Julia Hanson SPX Review

Upon entering SPX, I was immediately struck by the wide range of artists and writers present in the convention. What also struck me was that distinction in general: the difference between artist and writer. Some people I talked to defined themselves as artists and some as writers, and some as both. As a newcomer to the graphic novel/comic narrative world, I thought this difference was really interesting. The idea that these people express their thoughts and experiences, or those they have fictionalized, through graphic design is fascinating to me because, as an English major and creative writing minor, I would not think to use images to convey thoughts or expressions.


One man I talked to wrote a few different comics about his time living in New York City in the 1970s. The way he wrote the text on the images was very sparse/almost messy compared to the details of the images, which dealt with sexuality, race, drug use, and the chaos of the city at the time in general. The images depicted the issues he went through, and the people he experienced the times with. I found myself much more engrossed in the images than the text, although the stories were engrossing and the dialogue was well written. Perhaps it is just because I am not yet used to the medium, but I sometimes find it distracting to have the juxtaposition of detailed images and scene-heavy text because I feel one takes away from the other.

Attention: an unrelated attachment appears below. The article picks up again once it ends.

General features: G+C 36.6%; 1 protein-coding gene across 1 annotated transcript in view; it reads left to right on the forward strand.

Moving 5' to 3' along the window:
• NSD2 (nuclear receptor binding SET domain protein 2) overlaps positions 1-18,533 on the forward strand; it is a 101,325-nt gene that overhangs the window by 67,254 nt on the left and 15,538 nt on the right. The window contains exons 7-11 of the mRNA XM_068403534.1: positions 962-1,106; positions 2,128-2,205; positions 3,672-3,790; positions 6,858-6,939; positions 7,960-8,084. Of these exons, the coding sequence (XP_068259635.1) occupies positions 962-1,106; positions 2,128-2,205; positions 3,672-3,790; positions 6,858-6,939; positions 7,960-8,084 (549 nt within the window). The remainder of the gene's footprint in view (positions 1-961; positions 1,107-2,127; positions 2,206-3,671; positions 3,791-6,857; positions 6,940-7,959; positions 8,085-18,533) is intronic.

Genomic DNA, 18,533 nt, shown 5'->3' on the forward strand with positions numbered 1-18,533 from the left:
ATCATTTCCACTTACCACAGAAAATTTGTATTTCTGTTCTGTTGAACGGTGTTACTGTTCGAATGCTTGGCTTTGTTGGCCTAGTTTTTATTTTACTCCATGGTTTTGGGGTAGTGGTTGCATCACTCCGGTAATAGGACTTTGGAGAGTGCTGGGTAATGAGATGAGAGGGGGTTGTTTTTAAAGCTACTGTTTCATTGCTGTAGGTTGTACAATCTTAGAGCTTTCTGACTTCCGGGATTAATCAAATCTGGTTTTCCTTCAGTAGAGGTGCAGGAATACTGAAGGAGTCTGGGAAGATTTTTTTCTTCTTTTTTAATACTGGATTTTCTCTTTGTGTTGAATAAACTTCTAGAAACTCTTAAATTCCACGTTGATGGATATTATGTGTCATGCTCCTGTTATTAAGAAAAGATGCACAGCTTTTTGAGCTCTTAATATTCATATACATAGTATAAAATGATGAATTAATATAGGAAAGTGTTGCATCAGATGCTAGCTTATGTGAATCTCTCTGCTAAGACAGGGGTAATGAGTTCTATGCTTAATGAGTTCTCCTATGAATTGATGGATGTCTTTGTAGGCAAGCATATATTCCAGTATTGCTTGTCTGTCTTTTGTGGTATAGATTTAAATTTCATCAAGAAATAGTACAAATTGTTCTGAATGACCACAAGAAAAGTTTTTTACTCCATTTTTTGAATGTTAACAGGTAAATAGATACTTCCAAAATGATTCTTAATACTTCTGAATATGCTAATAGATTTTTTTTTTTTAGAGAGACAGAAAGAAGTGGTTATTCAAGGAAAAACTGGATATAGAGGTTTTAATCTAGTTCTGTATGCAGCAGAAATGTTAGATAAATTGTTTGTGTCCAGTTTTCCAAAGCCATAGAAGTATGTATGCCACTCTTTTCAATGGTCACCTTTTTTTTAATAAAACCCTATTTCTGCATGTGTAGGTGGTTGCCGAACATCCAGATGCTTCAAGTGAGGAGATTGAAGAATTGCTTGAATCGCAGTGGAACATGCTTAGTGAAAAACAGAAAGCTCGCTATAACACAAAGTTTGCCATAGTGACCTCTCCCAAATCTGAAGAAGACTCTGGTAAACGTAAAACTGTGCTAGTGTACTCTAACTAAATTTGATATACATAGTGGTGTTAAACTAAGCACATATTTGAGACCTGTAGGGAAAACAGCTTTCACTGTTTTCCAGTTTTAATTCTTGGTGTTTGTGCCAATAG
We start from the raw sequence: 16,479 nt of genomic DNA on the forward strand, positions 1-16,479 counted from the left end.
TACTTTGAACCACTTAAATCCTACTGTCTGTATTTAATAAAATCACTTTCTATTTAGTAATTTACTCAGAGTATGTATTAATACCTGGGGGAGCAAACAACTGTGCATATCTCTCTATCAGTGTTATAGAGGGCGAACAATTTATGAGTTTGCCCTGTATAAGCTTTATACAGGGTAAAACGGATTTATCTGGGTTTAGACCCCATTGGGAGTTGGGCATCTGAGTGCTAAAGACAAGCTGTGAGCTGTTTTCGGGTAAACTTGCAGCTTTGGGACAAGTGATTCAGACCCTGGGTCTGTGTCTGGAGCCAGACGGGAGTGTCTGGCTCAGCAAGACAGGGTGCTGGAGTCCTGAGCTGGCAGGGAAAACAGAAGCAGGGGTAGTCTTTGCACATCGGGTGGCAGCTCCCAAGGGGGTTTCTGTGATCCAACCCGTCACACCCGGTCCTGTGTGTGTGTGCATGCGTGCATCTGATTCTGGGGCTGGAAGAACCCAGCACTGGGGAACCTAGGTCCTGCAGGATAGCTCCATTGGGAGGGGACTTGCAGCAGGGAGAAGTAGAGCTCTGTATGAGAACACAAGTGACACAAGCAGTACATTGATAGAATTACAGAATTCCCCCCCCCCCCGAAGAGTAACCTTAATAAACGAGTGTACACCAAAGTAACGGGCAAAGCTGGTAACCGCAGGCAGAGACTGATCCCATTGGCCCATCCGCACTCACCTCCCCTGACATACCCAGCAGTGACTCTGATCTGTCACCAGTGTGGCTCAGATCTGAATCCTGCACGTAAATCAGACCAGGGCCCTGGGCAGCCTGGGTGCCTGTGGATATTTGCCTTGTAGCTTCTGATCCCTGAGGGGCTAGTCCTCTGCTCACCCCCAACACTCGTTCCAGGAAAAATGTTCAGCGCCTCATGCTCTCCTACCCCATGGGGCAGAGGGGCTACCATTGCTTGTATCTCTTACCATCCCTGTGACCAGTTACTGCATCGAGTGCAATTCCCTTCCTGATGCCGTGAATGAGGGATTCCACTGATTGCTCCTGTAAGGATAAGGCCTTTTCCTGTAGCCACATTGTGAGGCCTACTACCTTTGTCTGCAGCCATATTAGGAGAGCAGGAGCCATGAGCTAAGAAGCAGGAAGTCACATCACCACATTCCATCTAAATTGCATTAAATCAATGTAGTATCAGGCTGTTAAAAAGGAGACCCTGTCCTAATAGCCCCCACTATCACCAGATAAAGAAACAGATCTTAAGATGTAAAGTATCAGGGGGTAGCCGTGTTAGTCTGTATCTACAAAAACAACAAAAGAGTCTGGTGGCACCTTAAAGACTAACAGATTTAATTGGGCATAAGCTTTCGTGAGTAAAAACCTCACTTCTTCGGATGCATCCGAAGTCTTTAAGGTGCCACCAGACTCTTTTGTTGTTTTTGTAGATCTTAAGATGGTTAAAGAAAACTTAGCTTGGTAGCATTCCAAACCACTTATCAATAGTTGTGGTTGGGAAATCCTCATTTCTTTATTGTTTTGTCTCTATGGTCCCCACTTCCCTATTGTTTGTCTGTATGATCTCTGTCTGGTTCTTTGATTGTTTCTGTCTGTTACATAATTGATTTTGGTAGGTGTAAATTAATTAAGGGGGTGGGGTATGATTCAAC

Another artist I talked to had written a comic about her first year living alone in Philadelphia. It was called “One Year” and was a really interesting juxtaposition of change of seasons, relationships, emotions, etc. about moving and growing up. I thought it was a great story and talked to the artist about her work, and she told me about how she considers herself an artist instead of a writer. She attended art school and talked about how she became interested in comics then, instead of before. I thought that was interesting because she had such an effective narrative in the book.


Chris Ware’s panel was also interesting to me. Our class had already talked about his self-deprecating personality, which definitely came off in his interview. It was really interesting to me that although he has had such success, he was reluctant to talk about his plans for the future or his regard in the community. I think, though, that many of the artists I met or spoke to shared this demeanor and overall, I think it really helps the work. Many of the themes I noticed in the work were depression, loneliness, rejection, feeling out of place, etc. It makes sense that confident writers or artists wouldn’t be very good at conveying these feelings, so while it was strange to see someone as successful as Chris Ware, for example, putting down himself and his own work, it personifies the work as a whole and ultimately has the right effect in conveying the themes and the personal experience of the comics.